The Tony & LibbaRane Culinary Science Center, a world-class hospitality management educational facility at Auburn University, officially opened last week.
Officials and academics gathered in the green space of the new center to formally commemorate the campus’s unique global building and academic resources.
“This is a moment born from what seemed like a dream at first,” said Susan Hubbard, dean of the College of Human Sciences. “It is an academic center unlike any other in the world, providing students with an advanced hospitality management education and providing visitors with an advanced hospitality experience, giving the world the opportunity to see Auburn in a way never seen before.” It offers.”
Hans van der Leyden, Founder and CEO of Itaka Hospitality Partners, said:
Auburn University President Christopher B. Roberts and Auburn Board of Governors Bob Dumas applauded everyone involved in the project for embodying the university’s mission.
“Our mission as a land grant agency is to put actionable knowledge into the hands of those who can use it to create economic opportunity and improve our quality of life,” said Roberts. “I believe the Rane Culinary Science Center does just that.”
Dumas called the day a historic one for Auburn. “We recognize Auburn’s mission as a land grant agency that improves our community, state, nation and world by providing superior facilities and experiences for our students, the entire Auburn family and many others.”
On a personal note, Dumas said he was also happy with his friend and board member Jimmy Lane. The 1968 Auburn Alumni and the Lane family made major contributions to establish the Culinary Science Center in Auburn in 2017. The board later honored the family’s dedication to the project by naming the facility after Rane’s parents.
“Jimmy, it is a dream for Jimmy to see this impressive structure and all it stands for and know that it so well honors the name and memory of your father and mother, Tony and River Lane. “I know it must be a realization,” said Dumas. It will forever be a reminder of the enormous dedication they had to the world, and they generously shared their passion with others.”
The building may bear his last name, but Rane decided to focus on his beloved college.
“Today is Auburn Day,” he said. “I owe this institution, the teachers, and the administrators who have helped me. I try to remember them and honor them for how much a difference they made in my life.”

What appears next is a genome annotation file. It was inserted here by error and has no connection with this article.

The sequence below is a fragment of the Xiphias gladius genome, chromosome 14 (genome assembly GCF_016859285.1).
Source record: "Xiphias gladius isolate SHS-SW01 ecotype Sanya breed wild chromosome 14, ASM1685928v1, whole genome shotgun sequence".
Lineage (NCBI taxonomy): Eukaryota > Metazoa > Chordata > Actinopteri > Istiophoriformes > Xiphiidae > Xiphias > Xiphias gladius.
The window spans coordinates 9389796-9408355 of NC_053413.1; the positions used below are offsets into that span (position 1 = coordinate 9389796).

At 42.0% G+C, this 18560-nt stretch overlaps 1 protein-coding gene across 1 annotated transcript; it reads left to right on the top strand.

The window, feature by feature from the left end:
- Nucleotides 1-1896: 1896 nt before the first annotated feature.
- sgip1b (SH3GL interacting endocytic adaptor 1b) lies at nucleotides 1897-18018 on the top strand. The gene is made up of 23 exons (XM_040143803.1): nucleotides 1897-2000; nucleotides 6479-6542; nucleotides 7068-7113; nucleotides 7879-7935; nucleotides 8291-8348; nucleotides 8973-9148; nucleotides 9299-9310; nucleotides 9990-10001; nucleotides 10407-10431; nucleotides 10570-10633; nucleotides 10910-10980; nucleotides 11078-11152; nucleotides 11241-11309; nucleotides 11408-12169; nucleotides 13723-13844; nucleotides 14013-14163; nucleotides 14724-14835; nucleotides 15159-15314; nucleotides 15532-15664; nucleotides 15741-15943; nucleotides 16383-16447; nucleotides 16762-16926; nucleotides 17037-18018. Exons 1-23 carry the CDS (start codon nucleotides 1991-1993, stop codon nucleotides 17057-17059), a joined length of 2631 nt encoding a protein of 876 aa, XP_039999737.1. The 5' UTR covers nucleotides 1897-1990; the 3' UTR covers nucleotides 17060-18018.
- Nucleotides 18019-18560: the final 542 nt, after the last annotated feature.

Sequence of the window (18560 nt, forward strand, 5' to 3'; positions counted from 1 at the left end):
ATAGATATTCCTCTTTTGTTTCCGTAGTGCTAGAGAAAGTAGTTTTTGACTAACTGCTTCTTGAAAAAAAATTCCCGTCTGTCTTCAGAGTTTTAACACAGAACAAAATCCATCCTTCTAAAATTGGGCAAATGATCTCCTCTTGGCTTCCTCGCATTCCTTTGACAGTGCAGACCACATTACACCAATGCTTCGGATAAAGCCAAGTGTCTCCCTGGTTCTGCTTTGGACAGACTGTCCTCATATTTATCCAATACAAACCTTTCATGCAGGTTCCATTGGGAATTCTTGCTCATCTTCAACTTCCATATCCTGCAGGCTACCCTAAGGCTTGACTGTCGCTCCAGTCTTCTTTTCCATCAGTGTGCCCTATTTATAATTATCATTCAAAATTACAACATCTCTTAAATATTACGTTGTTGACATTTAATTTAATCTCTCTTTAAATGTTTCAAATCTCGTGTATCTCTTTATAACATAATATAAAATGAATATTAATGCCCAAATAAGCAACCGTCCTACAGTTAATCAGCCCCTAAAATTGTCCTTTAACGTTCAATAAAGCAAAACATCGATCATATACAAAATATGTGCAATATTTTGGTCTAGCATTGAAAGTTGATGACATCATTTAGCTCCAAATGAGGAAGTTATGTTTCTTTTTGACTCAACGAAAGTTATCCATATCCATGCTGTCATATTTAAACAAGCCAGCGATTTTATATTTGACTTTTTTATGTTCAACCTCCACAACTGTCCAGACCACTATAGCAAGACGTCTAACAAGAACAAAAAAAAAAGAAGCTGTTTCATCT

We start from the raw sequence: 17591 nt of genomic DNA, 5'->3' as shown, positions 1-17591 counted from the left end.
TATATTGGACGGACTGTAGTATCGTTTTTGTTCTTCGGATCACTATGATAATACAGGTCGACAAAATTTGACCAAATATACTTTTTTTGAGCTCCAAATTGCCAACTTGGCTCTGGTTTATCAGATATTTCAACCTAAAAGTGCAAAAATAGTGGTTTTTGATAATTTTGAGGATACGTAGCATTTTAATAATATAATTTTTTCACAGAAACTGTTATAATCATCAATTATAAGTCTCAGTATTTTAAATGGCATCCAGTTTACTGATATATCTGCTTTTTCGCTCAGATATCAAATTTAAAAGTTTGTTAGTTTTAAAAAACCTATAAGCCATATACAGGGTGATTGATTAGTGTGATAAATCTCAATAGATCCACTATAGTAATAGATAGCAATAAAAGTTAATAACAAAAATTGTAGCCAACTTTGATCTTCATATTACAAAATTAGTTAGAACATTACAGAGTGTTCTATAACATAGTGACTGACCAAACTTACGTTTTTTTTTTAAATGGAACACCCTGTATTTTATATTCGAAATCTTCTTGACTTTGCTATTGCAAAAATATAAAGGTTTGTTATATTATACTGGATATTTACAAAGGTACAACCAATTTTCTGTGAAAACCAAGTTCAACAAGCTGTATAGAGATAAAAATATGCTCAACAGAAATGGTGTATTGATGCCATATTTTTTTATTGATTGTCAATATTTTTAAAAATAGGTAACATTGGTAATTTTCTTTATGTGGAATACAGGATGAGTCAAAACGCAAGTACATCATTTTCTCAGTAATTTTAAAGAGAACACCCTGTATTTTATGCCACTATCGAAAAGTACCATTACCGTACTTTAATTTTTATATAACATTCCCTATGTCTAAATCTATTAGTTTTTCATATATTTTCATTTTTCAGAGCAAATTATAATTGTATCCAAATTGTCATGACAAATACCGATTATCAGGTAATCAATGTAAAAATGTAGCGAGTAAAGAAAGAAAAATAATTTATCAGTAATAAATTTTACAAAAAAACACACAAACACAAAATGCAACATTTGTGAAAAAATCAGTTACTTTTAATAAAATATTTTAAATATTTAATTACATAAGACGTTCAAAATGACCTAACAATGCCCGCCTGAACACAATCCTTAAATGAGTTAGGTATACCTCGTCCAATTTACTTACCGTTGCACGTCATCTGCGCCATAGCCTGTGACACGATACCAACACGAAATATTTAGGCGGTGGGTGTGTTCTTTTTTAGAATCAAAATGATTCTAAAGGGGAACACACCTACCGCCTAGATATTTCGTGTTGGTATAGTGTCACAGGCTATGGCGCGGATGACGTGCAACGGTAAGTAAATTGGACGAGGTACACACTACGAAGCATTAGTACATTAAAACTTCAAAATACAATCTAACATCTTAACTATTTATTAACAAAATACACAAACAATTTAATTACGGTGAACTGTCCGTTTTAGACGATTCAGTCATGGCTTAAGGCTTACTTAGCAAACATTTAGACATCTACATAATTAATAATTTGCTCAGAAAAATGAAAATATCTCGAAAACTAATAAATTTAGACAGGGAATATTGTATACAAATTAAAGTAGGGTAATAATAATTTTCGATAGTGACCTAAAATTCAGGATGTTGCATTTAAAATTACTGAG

Rane doesn’t hold back from being the first in his family to earn a college degree and the fact that his time at Auburn hasn’t been easy for him. Yet his love for Auburn never wavered.
“Auburn is a wonderful place. I can never repay you for the many great things this college has done for me,” he said.
a shared vision
Even if creating a unique culinary science center in Auburn wasn’t a dream, the work of leaders at the College of Human Sciences, including Hubbard and then-Dean June Henton, certainly gave rise to the idea nearly two decades ago. is. Horst Schulze, founder and former CEO of Ritz-Carlton, recommended that Auburn pursue an educational experience in hospitality management.
The team conducted years of research, ultimately visiting globally recognized programs and facilities in countries around the world, including Singapore, Australia, South Africa, and throughout Europe and the United States.
According to Rane, the team has found that there are best centers in one area of hospitality management, such as cooking and distilling, but none are the best and some offer everything under one roof. There was not.
Martin O’Neill, now head of the university’s Hospitality Management department and frequent traveler with Van der Leyden and others, said Auburn’s programs have long been known for providing excellent service. said there is.
Today, Auburn is known for much more, thanks to its excellent educational facilities.
“Many programs, both national and international, may have an educational restaurant or partner with a management company that manages hotels. I was. “They have wine education. They have distillers. They have microbreweries. They have a la carte training kitchens. They have quantity food training kitchens. and a patisserie kitchen.
Attending the ribbon cutting at Auburn University’s Tony & Libba Rane Culinary Science Center on September 15, from left, was Martin O’Neill, Principal of the School of Hospitality Management. Susan of the College of Human Sciences He is the Hubbard dean. Auburn President Christopher B. Roberts. Jimmy Lane, a member of the Auburn Board of Trustees, contributed the first gift to help his family build the center. Bob Dumas, Acting Chairman of the Auburn Board of Trustees. Hans van der He Leiden, Founder and CEO of Itaka Hospitality Partners, said: (contribution)